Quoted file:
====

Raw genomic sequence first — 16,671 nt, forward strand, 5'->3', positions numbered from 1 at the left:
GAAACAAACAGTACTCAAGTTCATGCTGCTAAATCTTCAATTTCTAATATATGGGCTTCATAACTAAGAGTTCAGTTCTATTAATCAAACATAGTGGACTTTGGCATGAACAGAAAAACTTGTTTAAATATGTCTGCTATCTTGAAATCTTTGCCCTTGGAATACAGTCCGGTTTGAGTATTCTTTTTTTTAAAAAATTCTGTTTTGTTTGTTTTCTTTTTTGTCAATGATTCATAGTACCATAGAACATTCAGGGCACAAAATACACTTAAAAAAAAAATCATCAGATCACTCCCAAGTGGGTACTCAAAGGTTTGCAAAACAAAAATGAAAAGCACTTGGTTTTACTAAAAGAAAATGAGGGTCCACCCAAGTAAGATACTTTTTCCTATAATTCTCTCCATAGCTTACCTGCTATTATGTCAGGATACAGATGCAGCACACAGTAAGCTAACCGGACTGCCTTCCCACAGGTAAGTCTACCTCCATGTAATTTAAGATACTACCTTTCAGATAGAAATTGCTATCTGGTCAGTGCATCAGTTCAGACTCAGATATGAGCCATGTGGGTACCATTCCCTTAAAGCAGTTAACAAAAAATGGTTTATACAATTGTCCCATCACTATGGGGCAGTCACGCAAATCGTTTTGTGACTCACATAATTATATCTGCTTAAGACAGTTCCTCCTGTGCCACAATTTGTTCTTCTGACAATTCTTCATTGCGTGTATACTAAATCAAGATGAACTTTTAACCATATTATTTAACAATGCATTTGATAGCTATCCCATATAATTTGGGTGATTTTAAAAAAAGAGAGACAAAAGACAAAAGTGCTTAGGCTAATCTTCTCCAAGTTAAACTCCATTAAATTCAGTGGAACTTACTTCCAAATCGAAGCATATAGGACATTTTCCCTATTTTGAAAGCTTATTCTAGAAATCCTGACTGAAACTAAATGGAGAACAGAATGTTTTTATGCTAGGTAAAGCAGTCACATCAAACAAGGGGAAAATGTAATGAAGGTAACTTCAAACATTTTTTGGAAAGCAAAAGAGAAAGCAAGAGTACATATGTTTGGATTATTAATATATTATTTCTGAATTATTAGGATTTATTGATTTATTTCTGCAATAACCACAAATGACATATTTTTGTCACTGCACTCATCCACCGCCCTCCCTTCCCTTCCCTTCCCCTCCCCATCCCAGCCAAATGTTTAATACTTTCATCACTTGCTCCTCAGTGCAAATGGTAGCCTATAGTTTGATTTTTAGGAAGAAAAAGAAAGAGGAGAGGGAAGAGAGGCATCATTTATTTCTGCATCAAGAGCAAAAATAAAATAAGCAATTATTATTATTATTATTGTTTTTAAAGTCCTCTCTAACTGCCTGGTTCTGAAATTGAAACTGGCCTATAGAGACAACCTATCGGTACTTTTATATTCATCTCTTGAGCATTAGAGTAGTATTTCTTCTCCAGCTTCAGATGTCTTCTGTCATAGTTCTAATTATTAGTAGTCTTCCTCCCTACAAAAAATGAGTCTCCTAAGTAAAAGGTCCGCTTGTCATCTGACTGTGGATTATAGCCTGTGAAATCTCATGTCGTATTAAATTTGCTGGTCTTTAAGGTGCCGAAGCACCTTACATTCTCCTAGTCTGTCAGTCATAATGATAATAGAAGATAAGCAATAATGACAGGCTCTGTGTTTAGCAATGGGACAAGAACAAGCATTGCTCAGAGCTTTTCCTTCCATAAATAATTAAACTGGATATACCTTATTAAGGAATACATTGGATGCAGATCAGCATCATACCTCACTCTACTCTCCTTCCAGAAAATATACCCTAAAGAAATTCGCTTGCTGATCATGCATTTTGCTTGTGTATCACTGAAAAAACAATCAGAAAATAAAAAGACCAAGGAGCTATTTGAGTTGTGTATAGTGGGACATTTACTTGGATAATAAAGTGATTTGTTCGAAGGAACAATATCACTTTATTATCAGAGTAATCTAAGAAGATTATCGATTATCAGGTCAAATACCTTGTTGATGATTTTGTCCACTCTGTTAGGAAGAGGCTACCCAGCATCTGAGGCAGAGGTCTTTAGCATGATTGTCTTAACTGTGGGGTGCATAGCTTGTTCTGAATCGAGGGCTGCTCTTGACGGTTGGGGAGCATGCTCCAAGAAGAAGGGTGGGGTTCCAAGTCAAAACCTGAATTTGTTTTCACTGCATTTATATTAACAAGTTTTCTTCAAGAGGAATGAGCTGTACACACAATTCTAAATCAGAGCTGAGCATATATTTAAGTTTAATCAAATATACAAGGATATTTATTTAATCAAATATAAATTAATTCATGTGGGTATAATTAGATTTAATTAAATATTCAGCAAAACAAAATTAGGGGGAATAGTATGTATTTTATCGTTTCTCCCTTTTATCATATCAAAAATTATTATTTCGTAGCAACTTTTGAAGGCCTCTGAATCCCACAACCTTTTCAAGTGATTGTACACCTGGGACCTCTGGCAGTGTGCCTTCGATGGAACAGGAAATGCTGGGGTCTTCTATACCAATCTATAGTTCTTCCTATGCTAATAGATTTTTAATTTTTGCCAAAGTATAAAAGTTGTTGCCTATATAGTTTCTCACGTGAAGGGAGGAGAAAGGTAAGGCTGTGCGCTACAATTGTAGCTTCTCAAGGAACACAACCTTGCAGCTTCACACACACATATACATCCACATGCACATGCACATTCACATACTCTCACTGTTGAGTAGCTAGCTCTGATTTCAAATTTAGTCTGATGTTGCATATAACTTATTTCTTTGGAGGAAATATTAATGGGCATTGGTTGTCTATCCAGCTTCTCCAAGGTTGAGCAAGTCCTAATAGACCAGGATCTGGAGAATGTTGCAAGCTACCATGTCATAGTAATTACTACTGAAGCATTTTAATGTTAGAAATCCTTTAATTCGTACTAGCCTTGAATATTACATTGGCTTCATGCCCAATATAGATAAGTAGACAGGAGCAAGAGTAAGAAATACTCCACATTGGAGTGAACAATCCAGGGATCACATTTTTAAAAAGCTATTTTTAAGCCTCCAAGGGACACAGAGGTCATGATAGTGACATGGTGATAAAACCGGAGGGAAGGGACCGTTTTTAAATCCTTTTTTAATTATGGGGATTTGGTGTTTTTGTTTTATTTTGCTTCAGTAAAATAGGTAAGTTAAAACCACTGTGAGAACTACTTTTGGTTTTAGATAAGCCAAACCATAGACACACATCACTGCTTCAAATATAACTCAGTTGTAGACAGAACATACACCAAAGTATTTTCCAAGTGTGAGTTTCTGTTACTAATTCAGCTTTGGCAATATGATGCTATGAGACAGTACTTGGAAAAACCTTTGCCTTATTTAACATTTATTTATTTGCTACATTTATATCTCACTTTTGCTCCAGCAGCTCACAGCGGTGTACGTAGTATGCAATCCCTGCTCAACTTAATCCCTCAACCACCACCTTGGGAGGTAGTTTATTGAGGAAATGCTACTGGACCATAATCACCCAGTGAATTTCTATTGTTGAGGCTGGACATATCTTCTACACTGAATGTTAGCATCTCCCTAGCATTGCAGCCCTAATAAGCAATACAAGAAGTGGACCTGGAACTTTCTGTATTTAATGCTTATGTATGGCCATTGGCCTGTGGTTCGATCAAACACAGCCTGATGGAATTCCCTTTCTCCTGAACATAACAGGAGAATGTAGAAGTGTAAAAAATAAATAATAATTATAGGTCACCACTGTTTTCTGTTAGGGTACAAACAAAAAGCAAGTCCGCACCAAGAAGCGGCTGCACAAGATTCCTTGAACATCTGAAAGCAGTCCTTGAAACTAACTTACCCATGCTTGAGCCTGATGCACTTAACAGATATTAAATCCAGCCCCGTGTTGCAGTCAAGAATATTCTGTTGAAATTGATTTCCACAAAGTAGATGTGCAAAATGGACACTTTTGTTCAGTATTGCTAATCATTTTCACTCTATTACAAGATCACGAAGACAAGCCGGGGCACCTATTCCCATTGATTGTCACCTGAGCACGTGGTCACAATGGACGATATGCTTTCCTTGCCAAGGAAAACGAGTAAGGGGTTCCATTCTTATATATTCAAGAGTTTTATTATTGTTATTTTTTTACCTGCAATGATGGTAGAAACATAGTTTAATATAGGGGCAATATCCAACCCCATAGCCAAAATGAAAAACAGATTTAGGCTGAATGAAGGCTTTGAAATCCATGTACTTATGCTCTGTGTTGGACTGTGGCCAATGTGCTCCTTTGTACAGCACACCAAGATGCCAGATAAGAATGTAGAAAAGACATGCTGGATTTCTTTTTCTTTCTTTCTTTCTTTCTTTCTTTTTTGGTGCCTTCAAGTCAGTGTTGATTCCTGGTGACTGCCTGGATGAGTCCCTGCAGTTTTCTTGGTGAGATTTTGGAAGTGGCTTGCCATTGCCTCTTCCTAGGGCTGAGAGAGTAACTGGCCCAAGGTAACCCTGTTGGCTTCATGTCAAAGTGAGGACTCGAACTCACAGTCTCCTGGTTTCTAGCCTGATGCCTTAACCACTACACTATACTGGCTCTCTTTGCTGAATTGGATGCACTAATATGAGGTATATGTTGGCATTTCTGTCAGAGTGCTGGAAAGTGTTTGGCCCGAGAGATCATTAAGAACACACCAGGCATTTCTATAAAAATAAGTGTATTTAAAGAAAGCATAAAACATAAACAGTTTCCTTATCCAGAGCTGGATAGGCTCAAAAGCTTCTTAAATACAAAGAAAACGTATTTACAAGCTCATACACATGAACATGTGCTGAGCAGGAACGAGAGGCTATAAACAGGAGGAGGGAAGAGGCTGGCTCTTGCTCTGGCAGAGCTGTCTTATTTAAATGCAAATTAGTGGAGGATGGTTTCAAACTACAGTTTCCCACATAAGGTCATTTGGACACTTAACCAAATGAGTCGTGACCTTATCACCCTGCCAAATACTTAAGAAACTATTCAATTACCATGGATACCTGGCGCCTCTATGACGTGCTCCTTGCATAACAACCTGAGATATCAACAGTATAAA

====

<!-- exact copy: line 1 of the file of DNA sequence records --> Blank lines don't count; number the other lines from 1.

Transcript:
Raw genomic sequence first — 16,671 nt, forward strand, 5'->3', positions numbered from 1 at the left: